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LetYouDown
08-15-2005, 03:19 PM
Well shuffled deck of cards. You deal the cards face up, one at a time. Every time you flip a card, you add one to the count, then repeat when you get to 13. So you count 1-13 four times. What are the odds that you will make it through the deck without ever saying a number that matches the rank of the card. Call Aces 1 and Kings 13 to make it easier to think about.

08-15-2005, 07:44 PM
I can't believe you posted this problem. It has become a bit of an obsession of mine in that I don't know how to solve it analytically and neither does anyone else I know. I've asked some math professors, the wizard of odds (which by the way isn't too good at difficult problems despite having an otherwise nice gambling odds website) and my brother who has gotten an 800 on every SAT/GRE/LOGIC/SAT Subject Tests related to math/physics he ever took.

Anyway, you can write a Monte Carlo program to solve the problem and I am 100% positive the odds of making it through the deck without ever saying the same card that you flip over is 1:61

I have a spreadsheet of the odds of making it through X cards. So if you are interested in seeing the probability at different points in the deck I can send it to you.

elitegimp
08-15-2005, 08:15 PM
I don't know if you can actually claim independence, but for any specific point in your count, there are 48 cards that don't match and 52 that do... so there's a 12/13 chance you don't match a specific time. To not match 52 times would therefore just be (12/13)^52, or 0.01557 (1.557% chance you make it through the deck). That works out to approximately 1 in 64.214, or 63.214:1.

The other thing I was gonna do was to just count the possible deck combinations, but that seems like a lot more work.

edit: what I want to know is what the expected number of cards you get through before the card = count... I've tried 5 times (sample size warning!!!) and didn't get past the 22 card any of those times.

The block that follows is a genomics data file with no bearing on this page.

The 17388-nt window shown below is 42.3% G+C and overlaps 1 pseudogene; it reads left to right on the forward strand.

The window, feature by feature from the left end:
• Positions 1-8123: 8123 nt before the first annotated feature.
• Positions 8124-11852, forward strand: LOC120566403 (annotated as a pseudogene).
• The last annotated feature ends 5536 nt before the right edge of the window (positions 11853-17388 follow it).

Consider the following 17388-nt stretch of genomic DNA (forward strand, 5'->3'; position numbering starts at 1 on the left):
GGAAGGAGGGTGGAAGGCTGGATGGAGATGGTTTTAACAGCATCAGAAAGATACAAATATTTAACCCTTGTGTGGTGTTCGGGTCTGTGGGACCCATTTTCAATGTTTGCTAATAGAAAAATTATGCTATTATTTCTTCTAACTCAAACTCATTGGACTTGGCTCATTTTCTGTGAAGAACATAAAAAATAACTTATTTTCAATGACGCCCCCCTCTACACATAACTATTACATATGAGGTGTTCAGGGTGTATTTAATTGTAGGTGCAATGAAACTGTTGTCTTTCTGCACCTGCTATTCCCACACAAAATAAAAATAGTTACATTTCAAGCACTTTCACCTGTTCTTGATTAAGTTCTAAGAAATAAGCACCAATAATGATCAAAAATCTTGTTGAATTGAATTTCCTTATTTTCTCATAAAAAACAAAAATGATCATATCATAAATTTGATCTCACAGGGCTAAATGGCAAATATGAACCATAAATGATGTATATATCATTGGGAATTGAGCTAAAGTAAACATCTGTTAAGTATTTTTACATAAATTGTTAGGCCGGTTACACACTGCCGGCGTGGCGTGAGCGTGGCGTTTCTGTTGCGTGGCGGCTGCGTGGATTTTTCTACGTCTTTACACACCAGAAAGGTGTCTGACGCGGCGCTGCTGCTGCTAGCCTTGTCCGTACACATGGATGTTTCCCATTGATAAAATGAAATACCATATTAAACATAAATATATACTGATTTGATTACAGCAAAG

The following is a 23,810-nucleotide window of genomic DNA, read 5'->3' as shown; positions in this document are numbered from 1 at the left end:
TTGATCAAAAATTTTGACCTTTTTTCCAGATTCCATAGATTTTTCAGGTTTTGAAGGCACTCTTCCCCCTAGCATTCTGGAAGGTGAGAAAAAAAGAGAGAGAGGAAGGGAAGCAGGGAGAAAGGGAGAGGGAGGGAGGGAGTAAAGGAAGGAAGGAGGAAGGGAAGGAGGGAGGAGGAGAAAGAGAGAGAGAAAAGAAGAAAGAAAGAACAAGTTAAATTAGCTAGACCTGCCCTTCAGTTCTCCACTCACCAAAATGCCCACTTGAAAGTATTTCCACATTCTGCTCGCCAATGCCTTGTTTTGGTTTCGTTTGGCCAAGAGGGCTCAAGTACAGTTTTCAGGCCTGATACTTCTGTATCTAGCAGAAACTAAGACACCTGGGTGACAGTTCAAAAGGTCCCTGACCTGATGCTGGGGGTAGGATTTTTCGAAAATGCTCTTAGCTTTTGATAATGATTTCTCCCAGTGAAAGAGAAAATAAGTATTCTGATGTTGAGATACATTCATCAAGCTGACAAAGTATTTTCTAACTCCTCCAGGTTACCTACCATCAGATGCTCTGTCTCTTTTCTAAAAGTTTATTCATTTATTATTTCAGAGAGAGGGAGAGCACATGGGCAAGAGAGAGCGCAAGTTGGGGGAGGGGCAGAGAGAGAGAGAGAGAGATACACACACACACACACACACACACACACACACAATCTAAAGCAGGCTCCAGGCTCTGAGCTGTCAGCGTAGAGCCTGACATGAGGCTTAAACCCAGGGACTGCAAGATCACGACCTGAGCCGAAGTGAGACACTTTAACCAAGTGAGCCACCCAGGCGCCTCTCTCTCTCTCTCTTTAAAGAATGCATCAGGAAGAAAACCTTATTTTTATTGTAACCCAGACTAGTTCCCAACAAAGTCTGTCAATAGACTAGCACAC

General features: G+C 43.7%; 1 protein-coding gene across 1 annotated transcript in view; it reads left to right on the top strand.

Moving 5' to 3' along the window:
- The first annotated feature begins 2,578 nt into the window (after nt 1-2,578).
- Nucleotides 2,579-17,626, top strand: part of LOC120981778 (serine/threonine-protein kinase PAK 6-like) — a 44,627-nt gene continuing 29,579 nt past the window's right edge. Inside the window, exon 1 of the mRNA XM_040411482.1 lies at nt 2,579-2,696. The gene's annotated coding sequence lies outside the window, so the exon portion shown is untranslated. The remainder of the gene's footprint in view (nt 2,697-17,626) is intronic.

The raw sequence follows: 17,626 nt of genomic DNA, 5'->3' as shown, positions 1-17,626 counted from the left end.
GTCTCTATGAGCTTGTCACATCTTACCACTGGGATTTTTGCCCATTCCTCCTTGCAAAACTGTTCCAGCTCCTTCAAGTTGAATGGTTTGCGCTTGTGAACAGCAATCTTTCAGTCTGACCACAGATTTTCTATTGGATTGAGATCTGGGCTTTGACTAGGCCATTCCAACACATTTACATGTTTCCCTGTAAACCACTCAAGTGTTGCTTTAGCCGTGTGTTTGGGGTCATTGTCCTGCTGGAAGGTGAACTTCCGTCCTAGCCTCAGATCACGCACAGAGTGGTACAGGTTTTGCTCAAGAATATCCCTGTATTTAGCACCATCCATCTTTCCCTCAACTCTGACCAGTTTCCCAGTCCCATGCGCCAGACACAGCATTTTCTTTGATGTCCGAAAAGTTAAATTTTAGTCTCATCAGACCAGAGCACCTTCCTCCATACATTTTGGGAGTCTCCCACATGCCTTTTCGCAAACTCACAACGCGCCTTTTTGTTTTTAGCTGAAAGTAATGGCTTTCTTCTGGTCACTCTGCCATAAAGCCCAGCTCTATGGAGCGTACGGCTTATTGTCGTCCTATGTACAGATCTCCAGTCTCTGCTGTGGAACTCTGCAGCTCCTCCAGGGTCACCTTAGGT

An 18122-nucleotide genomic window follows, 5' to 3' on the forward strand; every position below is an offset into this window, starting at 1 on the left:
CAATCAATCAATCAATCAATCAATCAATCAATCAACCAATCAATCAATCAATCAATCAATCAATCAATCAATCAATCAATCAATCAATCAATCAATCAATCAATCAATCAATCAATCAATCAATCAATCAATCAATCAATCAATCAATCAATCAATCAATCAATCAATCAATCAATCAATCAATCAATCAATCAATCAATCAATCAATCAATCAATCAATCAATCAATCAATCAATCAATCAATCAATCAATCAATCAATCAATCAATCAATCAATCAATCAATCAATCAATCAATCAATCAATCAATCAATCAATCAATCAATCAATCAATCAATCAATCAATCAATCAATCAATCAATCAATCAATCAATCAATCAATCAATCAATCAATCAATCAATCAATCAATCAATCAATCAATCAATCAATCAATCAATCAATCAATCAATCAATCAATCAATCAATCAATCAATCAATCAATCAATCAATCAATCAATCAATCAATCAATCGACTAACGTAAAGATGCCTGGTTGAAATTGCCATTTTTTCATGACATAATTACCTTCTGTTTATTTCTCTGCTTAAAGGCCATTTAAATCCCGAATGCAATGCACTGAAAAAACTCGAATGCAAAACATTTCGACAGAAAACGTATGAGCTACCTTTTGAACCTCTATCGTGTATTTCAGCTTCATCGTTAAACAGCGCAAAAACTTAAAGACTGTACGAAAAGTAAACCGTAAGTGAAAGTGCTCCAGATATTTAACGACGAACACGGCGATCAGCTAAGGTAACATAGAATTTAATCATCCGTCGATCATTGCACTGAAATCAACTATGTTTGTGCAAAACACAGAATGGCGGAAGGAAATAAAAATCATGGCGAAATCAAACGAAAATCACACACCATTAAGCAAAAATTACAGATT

edit 2: If my probability calculation is right, then
P(count = card i | no match in first i-1 cards) = (12/13)^(i-1) * (1/13) =&gt; P(get through the deck) = 1 - Sum (from i = 1 to 52) (12/13)^(i-1)*1/13 = 0.01557 as above

So EV = Sum (from i=1 to infinity... assuming an infinite deck so that eventually count = card) i*(12/13)^(i-1)*(1/13) = 12

So in the long run, you should average going through 12 cards per time (if I'm right, which is a big assumption)

LetYouDown
08-15-2005, 08:48 PM
[ QUOTE ]
To not match 52 times would therefore just be (12/13)^52, or 0.01557 (1.557% chance you make it through the deck). That works out to approximately 1 in 64.214, or 63.214:1.

[/ QUOTE ]
This is only an approximation. I believe you'll need the inclusion/exclusion method to get an exact count...and I'm not sure that's all that's involved, or that it's even remotely as simple as that.

08-15-2005, 11:46 PM
[ QUOTE ]
[ QUOTE ]
To not match 52 times would therefore just be (12/13)^52, or 0.01557 (1.557% chance you make it through the deck). That works out to approximately 1 in 64.214, or 63.214:1.

[/ QUOTE ]
This is only an approximation. I believe you'll need the inclusion/exclusion method to get an exact count...and I'm not sure that's all that's involved, or that it's even remotely as simple as that.

[/ QUOTE ]

Yes, that person was incorrect on nearly all of their statements including parts you didn't quote.

LetYouDown, did you just come up with that problem or did you see it somewhere? Also, what do you do for a living (if that's not too personal)? I've noticed that you seem to answer many of the people's questions.

By the way, I'm still interested in the analytical solution. If anyone could show it to me I would be impressed.

hukilai
08-16-2005, 03:52 AM
inclusion/excursion is universal method and will work for this case as well, but it will be incredibly tedious.

To see it, you can try to do it for 13 cards (you also can find it books)...

08-16-2005, 08:38 AM
Shuffle 2 decks of cards

Then simultaneously deal from the top 1 card per deck at a time.

What is the probability that you will get through the whole deck without ever dealing the same 2 cards simultaneously?

Then for an encore what is the probability for n Decks
(1 &lt; n &lt; 52)

LetYouDown
08-16-2005, 08:47 AM
[ QUOTE ]
LetYouDown, did you just come up with that problem or did you see it somewhere? Also, what do you do for a living (if that's not too personal)? I've noticed that you seem to answer many of the people's questions.

[/ QUOTE ]
Computer Programmer/Software Engineer. Problems like this have always interested me, although I rarely need to use combinatorics for the "real world" applications I work on.

You can monte carlo this problem to get a pretty accurate answer, but I'd really really like to see a closed form solution. Inclusion/Exclusion would be ridiculously tedious, I concur...but I'm curious if that's really the only way to solve this. Granted, you could always write out all 8.0658175170943878571660636856404e+67 possible decks, and solve manually!